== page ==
Ghosh (2005), highlighted that the linkage between the financial condition of the corporate and banking sector asset quality is modelled at the aggregate level. The asset quality of banks is a function of corporate leverage and a set of control variables. Mahapatra (2012) said that Indian banks will have high common equity capital ratio and it will prove to be a good thing for the Indian banks. More than 50% of the Indian banks have a common equity capital ratio of more than 8% and hence these can implement Basel III even today. Since the Government is holding high stake in the PSUs banks, the dependency of these banks on Government for capital support will go up. Roy (2013) opined that Indian banks have a high capital adequacy as of now and therefore they may not need any additional capital till 2015. But after that, when the capital requirements will increase because of the countercyclical buffer requirements, it would be difficult for the public sector banks to raise money. It will increase the borrowings of the government and will negatively affect the fiscal deficit. Hence the date of implementing the common equity for the public sector banks should be delayed for 2-3 years to cope with the increasing burden on Government. Saibaba (2013) indicated that in the Indian context, the firms with large board size have better valuation. Perhaps the justification needing a larger board size in Indian context is that SEBI's clause 49 of the listing agreement has both mandatory and voluntary requirements for the formation of different committees such as audit committee, nomination committee etc. Larger board size may minimize the overlapping of functions. Satpathy, Behera and Digal (2015) discussed that NPAs in the Indian banking sector have been on rise significantly which is a cause for serious concern for the policymakers, particularly the Government and the RBI.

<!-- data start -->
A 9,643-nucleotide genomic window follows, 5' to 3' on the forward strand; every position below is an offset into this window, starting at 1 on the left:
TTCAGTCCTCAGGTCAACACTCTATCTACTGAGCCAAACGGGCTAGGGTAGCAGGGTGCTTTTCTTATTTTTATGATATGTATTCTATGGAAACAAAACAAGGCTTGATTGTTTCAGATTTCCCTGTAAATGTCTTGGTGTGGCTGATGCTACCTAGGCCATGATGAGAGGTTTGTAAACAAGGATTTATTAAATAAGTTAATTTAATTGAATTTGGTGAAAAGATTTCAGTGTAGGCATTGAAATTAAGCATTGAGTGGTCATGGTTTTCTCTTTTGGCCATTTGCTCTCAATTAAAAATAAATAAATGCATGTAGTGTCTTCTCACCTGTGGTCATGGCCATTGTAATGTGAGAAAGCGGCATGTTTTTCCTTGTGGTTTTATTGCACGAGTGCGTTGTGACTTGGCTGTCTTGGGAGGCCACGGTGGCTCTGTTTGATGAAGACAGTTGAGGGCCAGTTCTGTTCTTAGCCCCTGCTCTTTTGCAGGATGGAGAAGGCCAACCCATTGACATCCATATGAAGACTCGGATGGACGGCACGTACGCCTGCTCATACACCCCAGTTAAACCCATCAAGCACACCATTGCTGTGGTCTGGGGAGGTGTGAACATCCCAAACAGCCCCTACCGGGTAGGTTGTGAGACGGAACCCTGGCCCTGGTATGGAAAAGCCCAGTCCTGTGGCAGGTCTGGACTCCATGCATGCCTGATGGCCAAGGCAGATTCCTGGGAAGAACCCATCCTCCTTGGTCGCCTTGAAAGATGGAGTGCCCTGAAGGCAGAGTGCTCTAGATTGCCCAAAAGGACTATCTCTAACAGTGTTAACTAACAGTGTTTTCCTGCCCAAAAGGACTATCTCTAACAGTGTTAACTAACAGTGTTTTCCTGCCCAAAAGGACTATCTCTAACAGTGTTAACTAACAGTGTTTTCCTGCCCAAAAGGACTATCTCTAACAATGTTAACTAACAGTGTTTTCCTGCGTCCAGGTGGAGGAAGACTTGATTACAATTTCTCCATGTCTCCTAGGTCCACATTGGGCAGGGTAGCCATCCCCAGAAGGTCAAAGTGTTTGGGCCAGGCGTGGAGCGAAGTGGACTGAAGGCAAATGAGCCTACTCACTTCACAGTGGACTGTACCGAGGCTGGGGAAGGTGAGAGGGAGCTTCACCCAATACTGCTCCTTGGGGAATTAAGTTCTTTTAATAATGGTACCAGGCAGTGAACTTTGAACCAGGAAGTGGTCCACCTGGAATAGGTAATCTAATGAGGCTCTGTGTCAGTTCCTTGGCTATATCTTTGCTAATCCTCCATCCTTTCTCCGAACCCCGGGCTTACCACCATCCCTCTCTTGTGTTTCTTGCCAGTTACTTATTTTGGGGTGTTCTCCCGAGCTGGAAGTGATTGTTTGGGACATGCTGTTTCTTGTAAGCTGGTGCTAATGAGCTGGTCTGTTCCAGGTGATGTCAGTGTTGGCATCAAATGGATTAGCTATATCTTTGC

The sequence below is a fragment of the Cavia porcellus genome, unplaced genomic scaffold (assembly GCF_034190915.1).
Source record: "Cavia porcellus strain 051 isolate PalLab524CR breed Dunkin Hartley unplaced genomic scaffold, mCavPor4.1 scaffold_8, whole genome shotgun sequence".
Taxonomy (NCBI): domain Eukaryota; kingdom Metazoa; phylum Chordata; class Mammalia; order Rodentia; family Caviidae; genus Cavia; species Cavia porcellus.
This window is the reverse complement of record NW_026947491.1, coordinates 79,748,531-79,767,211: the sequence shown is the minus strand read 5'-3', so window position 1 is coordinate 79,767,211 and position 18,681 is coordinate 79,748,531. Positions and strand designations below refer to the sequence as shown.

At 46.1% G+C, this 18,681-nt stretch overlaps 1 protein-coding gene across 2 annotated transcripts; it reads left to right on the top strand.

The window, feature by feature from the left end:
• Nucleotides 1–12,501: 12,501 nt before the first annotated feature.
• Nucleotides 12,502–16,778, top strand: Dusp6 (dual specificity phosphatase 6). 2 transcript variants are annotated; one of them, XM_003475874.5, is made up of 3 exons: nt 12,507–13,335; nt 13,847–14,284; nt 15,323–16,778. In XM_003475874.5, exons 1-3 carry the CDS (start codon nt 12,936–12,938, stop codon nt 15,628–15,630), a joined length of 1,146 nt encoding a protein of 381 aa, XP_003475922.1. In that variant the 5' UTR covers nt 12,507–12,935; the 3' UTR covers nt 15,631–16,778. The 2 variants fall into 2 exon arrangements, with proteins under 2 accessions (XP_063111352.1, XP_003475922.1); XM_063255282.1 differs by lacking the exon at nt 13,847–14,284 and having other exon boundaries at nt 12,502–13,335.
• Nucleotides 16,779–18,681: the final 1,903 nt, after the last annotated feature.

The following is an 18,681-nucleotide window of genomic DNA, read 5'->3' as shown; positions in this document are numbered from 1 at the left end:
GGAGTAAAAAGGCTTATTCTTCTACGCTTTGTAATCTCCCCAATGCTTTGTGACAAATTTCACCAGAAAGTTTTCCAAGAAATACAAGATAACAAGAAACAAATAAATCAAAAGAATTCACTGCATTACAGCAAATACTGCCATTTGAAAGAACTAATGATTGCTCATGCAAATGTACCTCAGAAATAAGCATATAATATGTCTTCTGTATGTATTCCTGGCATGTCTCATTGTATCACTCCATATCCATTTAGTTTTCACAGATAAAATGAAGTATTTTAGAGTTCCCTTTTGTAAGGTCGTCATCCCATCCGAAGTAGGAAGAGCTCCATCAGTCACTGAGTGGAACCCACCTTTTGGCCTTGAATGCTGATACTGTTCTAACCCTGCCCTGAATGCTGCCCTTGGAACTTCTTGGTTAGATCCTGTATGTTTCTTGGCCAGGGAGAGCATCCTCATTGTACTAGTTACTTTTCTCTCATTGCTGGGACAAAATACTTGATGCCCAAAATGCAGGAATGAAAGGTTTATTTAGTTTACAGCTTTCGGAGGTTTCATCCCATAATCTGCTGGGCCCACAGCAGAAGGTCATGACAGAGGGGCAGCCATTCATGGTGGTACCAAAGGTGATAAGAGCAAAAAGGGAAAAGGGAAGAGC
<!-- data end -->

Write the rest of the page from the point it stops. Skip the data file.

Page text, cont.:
The objectives of the proposed study are as follows -